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The administration of this degree varies greatly from jurisdiction to jurisdiction, though in all jurisdictions, the candidate is required to be a Master Mason to be eligible for this degree.

In England, India, and parts of Europe and Australasia, the Mark Degree is conferred in separately warranted Lodges under the Grand Lodge of Mark Master Masons. The candidate for advancement is required to be a Master Mason. In England and Wales, the governing body is The Grand Lodge of Mark Master Masons of England and Wales and its Districts and Lodges Overseas , which also controls the Royal Ark Mariner degree; conferred in separately warranted Royal Ark Mariner Lodges.

In Scotland, the Mark Degree is conferred in a Craft Lodge and is seen as completion of the Fellow Craft Degree, although the Candidate is required to be a Master Mason.  The degree may alternatively, and exceptionally, be conferred in a Holy Royal Arch Chapter as a prerequisite for exaltation to the HRA.

In Western Australia, the Mark Master's Degree is conferred in a Royal Arch Chapter operating under the Supreme Grand Royal Arch Chapter of Western Australia, and is conferred as part of the process of Exaltation to the Holy Royal Arch Degree. In Queenland Australia, the Mark Master's Degree can be conferred by a Royal Arch Chapter under the Supreme Grand Chapter of Queensland or by a Mark Master mason's lodge under the Grand Lodge of Mark Master masons in Queensland. His entry into the Chapter is preceded by a short ceremony of Mark Lodge Affiliation, if the candidate has already been advanced into the Mark degree.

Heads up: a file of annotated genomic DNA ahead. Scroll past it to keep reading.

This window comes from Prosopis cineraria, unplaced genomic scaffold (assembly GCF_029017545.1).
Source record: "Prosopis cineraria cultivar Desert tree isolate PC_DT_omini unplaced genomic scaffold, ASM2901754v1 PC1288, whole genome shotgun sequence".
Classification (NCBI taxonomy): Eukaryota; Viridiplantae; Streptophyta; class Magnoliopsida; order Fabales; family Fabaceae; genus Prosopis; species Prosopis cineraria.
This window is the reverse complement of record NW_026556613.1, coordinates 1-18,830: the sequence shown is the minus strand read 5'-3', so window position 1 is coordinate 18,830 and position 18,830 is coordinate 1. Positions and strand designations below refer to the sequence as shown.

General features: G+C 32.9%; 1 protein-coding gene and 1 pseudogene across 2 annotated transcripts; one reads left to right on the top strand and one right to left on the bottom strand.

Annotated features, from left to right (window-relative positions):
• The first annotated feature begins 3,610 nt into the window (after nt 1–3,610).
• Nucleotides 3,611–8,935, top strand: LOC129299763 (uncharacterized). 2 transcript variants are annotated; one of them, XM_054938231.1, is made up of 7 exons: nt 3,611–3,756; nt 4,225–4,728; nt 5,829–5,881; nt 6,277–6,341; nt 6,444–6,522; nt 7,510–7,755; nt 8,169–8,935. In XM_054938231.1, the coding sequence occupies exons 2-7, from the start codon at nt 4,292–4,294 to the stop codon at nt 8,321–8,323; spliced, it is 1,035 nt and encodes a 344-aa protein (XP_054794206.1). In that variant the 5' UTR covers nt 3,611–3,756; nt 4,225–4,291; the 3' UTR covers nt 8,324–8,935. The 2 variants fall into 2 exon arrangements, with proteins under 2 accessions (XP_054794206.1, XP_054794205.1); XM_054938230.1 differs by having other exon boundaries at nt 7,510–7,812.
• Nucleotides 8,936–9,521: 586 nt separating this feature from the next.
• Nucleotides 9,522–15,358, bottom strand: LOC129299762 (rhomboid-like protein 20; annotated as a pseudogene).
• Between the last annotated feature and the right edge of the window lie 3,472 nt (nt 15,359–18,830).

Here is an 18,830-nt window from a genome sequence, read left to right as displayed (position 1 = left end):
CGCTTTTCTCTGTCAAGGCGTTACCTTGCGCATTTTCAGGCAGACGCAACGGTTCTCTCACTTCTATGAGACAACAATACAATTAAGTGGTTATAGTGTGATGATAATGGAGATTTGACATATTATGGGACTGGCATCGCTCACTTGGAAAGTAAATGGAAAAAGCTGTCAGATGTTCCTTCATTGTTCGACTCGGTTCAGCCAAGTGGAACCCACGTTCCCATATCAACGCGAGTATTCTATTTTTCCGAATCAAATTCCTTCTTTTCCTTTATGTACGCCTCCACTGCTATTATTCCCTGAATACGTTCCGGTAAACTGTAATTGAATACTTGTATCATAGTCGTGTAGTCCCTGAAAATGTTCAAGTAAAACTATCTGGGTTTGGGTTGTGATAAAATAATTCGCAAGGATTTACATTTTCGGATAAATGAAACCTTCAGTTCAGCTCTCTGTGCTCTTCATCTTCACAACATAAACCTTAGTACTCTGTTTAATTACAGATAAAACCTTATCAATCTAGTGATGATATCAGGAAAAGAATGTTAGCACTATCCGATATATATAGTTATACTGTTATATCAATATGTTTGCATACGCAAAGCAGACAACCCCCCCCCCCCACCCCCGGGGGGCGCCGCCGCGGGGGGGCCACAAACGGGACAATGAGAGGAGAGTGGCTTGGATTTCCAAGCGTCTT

Under the United Grand Lodge of NSW and the ACT the Mark Man ceremony is not treated as a degree at all and is only conferred in a warranted craft lodge with te Mark Master degree conferred in a Warranted Mark Master lodge.

The Mark Man ceremony is commonly believed to be the contents of what was removed from the second degree to shorten it.

In North and South America, and parts of Europe and Australasia the Mark Master Mason degree is conferred as part of Royal Arch Masonry which is included in the York Rite.

In Greece, the Grand Lodge of Mark Master Masons of Greece and its Lodges Overseas is an independent Masonic Body, but at the same time is very closely affiliated with the "National Grand Lodge of Greece" from which its members are mainly drawn.


The Masonic Order of Athelstan portrays the story of a Master Mason being called to York in 926 AD to receive the Ancient Charges from the king. Throughout its ceremony the ritual contains a great deal of symbolism that is still seen in some Lodges today and a great deal that is not currently worked. It culminates with an historical oration which takes the candidate through the development of the various Grand Lodges ending at 1813 with the formation of the United Grand Lodge of England.

The Order, in England and Wales, is structured so that its Provinces, wherever possible, reflect and represent the original Kingdoms and Gilds (original spelling of Guilds) as they were set up by King Athelstan during his reign as "The First King of all the English". 

The aim of the Masonic Order of Athelstan is to encourage and prompt its members into actual further study and research. As such each candidate is carefully chosen due to their interest in Masonic history and is ‘Instructed’ into our Order.